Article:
“We caveat this data — we have been for decades, cautioning individuals and organizations from drawing conclusions from it, because we recognize it is incomplete data, it is disparate data that leaves too many holes and gaps,” Stephen L. Morris, assistant director of the FBI’s criminal justice information services division, told the Guardian last month. But the newspaper pointed out that the FBI webpage containing counts of “justifiable homicide” by law enforcement didn’t include any mention of “holes and gaps” or other caveats. (It does have general caveats about its statistics elsewhere on its website.)

I asked Fischer if he had any response to the point about offering proper caveats about the data. He said, “No further comment at this time.”

While the BJS report’s new estimate of annual police deaths, 928, has already made headlines, the real significance of the report is in telling us what we — including the president and the attorney general — still don’t know. We don’t know how many people are killed by law enforcement agencies that don’t report to the databases. We don’t know how many victims aren’t in any of the databases. We don’t know the number of people who die in police custody for other reasons, such as accidents.

And those are just the missing numbers. We also don’t know names. Who are the victims in the databases? Knowing would help us understand who is being missed and why. Without better information on these numbers and names, it’s hard to know how best to go about reducing the number of people killed by police in the future.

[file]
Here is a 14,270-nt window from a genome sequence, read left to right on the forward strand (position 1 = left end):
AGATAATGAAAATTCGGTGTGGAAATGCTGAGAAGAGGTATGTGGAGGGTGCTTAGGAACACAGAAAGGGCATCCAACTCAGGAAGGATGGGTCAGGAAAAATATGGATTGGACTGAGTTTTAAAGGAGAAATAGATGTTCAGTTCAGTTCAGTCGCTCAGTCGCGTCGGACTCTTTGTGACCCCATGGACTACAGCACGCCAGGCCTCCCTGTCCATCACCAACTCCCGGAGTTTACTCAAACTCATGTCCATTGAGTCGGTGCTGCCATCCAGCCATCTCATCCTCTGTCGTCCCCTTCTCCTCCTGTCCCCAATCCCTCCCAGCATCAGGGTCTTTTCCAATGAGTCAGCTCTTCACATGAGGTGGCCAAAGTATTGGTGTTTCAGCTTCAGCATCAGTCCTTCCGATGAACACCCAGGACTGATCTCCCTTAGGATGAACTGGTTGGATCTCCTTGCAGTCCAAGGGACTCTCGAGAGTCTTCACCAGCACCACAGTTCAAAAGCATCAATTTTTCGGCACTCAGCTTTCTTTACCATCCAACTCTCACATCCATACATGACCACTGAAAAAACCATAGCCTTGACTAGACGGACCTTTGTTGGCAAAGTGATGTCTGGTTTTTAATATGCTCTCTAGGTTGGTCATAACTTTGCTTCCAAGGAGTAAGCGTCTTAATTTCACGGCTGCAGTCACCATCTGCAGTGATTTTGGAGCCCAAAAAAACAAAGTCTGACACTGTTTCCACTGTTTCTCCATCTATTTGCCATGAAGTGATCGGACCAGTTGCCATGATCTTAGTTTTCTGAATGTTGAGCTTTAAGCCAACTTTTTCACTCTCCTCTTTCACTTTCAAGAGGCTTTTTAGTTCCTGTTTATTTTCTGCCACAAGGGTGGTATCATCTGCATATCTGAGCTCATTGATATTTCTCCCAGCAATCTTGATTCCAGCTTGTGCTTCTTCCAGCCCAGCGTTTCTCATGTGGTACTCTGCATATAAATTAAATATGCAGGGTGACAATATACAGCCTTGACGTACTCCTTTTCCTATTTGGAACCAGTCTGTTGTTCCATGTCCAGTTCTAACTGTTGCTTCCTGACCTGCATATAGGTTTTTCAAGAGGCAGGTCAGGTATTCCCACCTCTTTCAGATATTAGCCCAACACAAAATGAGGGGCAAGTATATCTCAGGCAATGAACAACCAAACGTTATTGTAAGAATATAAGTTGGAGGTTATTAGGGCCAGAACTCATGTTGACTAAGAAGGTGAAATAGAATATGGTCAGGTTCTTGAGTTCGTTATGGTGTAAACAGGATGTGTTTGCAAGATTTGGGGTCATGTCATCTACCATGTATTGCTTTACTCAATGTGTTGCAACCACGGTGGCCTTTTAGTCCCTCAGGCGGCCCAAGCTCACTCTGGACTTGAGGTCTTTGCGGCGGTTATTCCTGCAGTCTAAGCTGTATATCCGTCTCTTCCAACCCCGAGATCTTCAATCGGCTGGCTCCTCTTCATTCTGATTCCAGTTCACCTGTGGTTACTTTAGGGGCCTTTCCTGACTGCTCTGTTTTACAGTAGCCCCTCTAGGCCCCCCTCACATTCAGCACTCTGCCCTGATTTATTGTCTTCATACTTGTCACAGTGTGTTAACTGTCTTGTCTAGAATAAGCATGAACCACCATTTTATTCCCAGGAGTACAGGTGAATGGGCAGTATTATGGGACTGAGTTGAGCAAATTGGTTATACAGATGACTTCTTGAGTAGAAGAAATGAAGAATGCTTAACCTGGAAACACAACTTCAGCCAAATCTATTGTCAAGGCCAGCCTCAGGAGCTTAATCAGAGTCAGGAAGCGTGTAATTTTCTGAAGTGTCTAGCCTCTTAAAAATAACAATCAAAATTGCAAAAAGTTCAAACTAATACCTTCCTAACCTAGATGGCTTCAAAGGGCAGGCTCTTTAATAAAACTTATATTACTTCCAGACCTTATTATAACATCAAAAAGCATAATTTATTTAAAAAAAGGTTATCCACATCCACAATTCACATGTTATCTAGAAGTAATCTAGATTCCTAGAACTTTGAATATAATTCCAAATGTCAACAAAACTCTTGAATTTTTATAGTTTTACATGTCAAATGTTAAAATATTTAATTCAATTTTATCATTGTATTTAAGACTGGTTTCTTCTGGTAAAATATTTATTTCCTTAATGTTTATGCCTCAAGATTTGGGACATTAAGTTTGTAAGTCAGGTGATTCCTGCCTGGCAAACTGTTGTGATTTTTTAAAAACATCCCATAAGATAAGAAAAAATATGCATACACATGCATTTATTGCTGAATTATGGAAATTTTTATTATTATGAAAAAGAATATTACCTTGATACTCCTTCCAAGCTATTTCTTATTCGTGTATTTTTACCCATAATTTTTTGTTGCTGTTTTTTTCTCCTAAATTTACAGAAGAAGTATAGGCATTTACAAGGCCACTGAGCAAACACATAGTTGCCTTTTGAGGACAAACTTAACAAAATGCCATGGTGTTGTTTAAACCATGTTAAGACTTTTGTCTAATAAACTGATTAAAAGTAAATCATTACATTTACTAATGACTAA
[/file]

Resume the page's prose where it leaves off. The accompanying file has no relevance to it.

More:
1. The report was written by research firm RTI International and commissioned and published by BJS.

  2. That number isn’t in the report but was shared in an email by report co-author G. Lance Couzens, a research statistician at RTI, who put it at 1,242, compared with the 928 annual average in the report.

  3. The researchers had to estimate — not count — the number of duplicates in the database because it wasn’t always obvious when they’d found duplicates. They compared each record from one database with each record from the other, forming lots of pairs of potential matches. Most were clearly not matches. Some were clearly matches — every identifying detail matched. The rest fell in a nebulous area in between. So they calculated “similarity scores” for each pair of records. Records that didn’t have the same sex, year and originating agency received a score of zero, meaning that they were not potential duplicates. If two records matched on all three of those categories, they received a score based on how closely the records matched on the following three categories: date of death or the date the death was reported; the age of the victim; and the race and Hispanic origin of the victim. Using these scores, the researchers could estimate the number of partial matches that were likely to be duplicates.

  4. For the report, RTI researchers had access to details from the BJS database that aren’t publicly available.

Carl Bialik was FiveThirtyEight’s lead writer for news.